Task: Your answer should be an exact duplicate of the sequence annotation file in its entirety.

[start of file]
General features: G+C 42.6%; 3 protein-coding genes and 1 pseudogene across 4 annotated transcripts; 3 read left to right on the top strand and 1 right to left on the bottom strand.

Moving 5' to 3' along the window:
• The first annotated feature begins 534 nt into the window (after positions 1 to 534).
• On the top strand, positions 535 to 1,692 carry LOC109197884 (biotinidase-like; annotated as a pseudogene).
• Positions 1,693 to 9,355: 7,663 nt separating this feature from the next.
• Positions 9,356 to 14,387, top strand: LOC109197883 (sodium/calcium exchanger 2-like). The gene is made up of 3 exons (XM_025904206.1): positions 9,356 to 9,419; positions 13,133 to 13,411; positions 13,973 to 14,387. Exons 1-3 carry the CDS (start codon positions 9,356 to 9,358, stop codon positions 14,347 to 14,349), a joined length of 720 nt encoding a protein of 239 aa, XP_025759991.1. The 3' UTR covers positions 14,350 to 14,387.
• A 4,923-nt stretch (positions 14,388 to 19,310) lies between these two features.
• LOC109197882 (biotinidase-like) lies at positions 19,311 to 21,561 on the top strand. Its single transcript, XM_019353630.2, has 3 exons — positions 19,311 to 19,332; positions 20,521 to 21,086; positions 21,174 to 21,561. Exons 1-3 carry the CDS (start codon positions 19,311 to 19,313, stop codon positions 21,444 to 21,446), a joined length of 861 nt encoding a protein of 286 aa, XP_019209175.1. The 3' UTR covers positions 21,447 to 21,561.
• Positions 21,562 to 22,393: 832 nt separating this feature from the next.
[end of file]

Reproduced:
General features: G+C 42.6%; 3 protein-coding genes and 1 pseudogene across 4 annotated transcripts; 3 read left to right on the top strand and 1 right to left on the bottom strand.

Moving 5' to 3' along the window:
• The first annotated feature begins 534 nt into the window (after positions 1 to 534).
• On the top strand, positions 535 to 1,692 carry LOC109197884 (biotinidase-like; annotated as a pseudogene).
• Positions 1,693 to 9,355: 7,663 nt separating this feature from the next.
• Positions 9,356 to 14,387, top strand: LOC109197883 (sodium/calcium exchanger 2-like). The gene is made up of 3 exons (XM_025904206.1): positions 9,356 to 9,419; positions 13,133 to 13,411; positions 13,973 to 14,387. Exons 1-3 carry the CDS (start codon positions 9,356 to 9,358, stop codon positions 14,347 to 14,349), a joined length of 720 nt encoding a protein of 239 aa, XP_025759991.1. The 3' UTR covers positions 14,350 to 14,387.
• A 4,923-nt stretch (positions 14,388 to 19,310) lies between these two features.
• LOC109197882 (biotinidase-like) lies at positions 19,311 to 21,561 on the top strand. Its single transcript, XM_019353630.2, has 3 exons — positions 19,311 to 19,332; positions 20,521 to 21,086; positions 21,174 to 21,561. Exons 1-3 carry the CDS (start codon positions 19,311 to 19,313, stop codon positions 21,444 to 21,446), a joined length of 861 nt encoding a protein of 286 aa, XP_019209175.1. The 3' UTR covers positions 21,447 to 21,561.
• Positions 21,562 to 22,393: 832 nt separating this feature from the next.